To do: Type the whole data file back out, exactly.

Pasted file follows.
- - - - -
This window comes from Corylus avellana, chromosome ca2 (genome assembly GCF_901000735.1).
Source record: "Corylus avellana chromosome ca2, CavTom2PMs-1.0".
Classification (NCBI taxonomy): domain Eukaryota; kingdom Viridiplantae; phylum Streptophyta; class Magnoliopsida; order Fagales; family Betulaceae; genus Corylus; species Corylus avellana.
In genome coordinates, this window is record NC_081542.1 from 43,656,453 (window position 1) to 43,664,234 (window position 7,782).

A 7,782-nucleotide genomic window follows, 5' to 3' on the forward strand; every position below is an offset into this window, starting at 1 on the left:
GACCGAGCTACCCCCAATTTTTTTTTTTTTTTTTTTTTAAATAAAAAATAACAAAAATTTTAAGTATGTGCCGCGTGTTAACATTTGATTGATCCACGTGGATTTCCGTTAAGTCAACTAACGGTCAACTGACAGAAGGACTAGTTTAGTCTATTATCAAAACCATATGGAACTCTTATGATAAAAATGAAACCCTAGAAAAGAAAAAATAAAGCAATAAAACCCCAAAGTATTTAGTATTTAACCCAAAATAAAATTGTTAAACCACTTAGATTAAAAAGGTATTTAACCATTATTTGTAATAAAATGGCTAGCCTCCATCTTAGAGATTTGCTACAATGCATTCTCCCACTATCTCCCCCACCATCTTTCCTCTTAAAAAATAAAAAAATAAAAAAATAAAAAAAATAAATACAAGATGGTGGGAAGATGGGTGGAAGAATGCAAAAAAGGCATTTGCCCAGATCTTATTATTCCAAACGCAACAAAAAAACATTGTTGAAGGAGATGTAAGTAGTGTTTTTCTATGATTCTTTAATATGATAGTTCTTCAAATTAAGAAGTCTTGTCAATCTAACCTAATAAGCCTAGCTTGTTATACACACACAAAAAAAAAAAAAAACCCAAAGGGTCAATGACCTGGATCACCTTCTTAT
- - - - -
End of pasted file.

This window comes from Corylus avellana, chromosome ca2 (genome assembly GCF_901000735.1).
Source record: "Corylus avellana chromosome ca2, CavTom2PMs-1.0".
Classification (NCBI taxonomy): domain Eukaryota; kingdom Viridiplantae; phylum Streptophyta; class Magnoliopsida; order Fagales; family Betulaceae; genus Corylus; species Corylus avellana.
In genome coordinates, this window is record NC_081542.1 from 43,656,453 (window position 1) to 43,664,234 (window position 7,782).

A 7,782-nucleotide genomic window follows, 5' to 3' on the forward strand; every position below is an offset into this window, starting at 1 on the left:
GACCGAGCTACCCCCAATTTTTTTTTTTTTTTTTTTTTAAATAAAAAATAACAAAAATTTTAAGTATGTGCCGCGTGTTAACATTTGATTGATCCACGTGGATTTCCGTTAAGTCAACTAACGGTCAACTGACAGAAGGACTAGTTTAGTCTATTATCAAAACCATATGGAACTCTTATGATAAAAATGAAACCCTAGAAAAGAAAAAATAAAGCAATAAAACCCCAAAGTATTTAGTATTTAACCCAAAATAAAATTGTTAAACCACTTAGATTAAAAAGGTATTTAACCATTATTTGTAATAAAATGGCTAGCCTCCATCTTAGAGATTTGCTACAATGCATTCTCCCACTATCTCCCCCACCATCTTTCCTCTTAAAAAATAAAAAAATAAAAAAATAAAAAAAATAAATACAAGATGGTGGGAAGATGGGTGGAAGAATGCAAAAAAGGCATTTGCCCAGATCTTATTATTCCAAACGCAACAAAAAAACATTGTTGAAGGAGATGTAAGTAGTGTTTTTCTATGATTCTTTAATATGATAGTTCTTCAAATTAAGAAGTCTTGTCAATCTAACCTAATAAGCCTAGCTTGTTATACACACACAAAAAAAAAAAAAAACCCAAAGGGTCAATGACCTGGATCACCTTCTTAT